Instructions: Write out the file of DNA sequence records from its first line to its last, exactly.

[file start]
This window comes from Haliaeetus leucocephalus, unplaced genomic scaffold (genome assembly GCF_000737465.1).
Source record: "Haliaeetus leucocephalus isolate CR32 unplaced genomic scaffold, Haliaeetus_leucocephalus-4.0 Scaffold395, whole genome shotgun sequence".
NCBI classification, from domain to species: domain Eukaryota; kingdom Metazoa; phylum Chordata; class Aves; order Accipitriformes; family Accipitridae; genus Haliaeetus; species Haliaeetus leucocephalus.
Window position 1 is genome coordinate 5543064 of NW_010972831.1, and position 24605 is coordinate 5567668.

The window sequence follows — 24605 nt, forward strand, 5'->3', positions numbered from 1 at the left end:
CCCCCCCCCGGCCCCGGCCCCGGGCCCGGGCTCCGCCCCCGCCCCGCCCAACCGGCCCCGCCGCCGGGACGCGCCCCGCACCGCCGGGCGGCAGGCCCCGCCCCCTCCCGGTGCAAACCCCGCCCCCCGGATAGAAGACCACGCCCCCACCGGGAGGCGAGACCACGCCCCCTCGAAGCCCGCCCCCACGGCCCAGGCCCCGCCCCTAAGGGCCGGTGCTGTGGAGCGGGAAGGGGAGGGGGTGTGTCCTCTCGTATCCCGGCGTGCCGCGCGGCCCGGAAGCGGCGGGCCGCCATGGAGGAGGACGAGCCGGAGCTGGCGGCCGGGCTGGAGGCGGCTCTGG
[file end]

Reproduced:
This window comes from Haliaeetus leucocephalus, unplaced genomic scaffold (genome assembly GCF_000737465.1).
Source record: "Haliaeetus leucocephalus isolate CR32 unplaced genomic scaffold, Haliaeetus_leucocephalus-4.0 Scaffold395, whole genome shotgun sequence".
NCBI classification, from domain to species: domain Eukaryota; kingdom Metazoa; phylum Chordata; class Aves; order Accipitriformes; family Accipitridae; genus Haliaeetus; species Haliaeetus leucocephalus.
Window position 1 is genome coordinate 5543064 of NW_010972831.1, and position 24605 is coordinate 5567668.

The window sequence follows — 24605 nt, forward strand, 5'->3', positions numbered from 1 at the left end:
CCCCCCCCCGGCCCCGGCCCCGGGCCCGGGCTCCGCCCCCGCCCCGCCCAACCGGCCCCGCCGCCGGGACGCGCCCCGCACCGCCGGGCGGCAGGCCCCGCCCCCTCCCGGTGCAAACCCCGCCCCCCGGATAGAAGACCACGCCCCCACCGGGAGGCGAGACCACGCCCCCTCGAAGCCCGCCCCCACGGCCCAGGCCCCGCCCCTAAGGGCCGGTGCTGTGGAGCGGGAAGGGGAGGGGGTGTGTCCTCTCGTATCCCGGCGTGCCGCGCGGCCCGGAAGCGGCGGGCCGCCATGGAGGAGGACGAGCCGGAGCTGGCGGCCGGGCTGGAGGCGGCTCTGG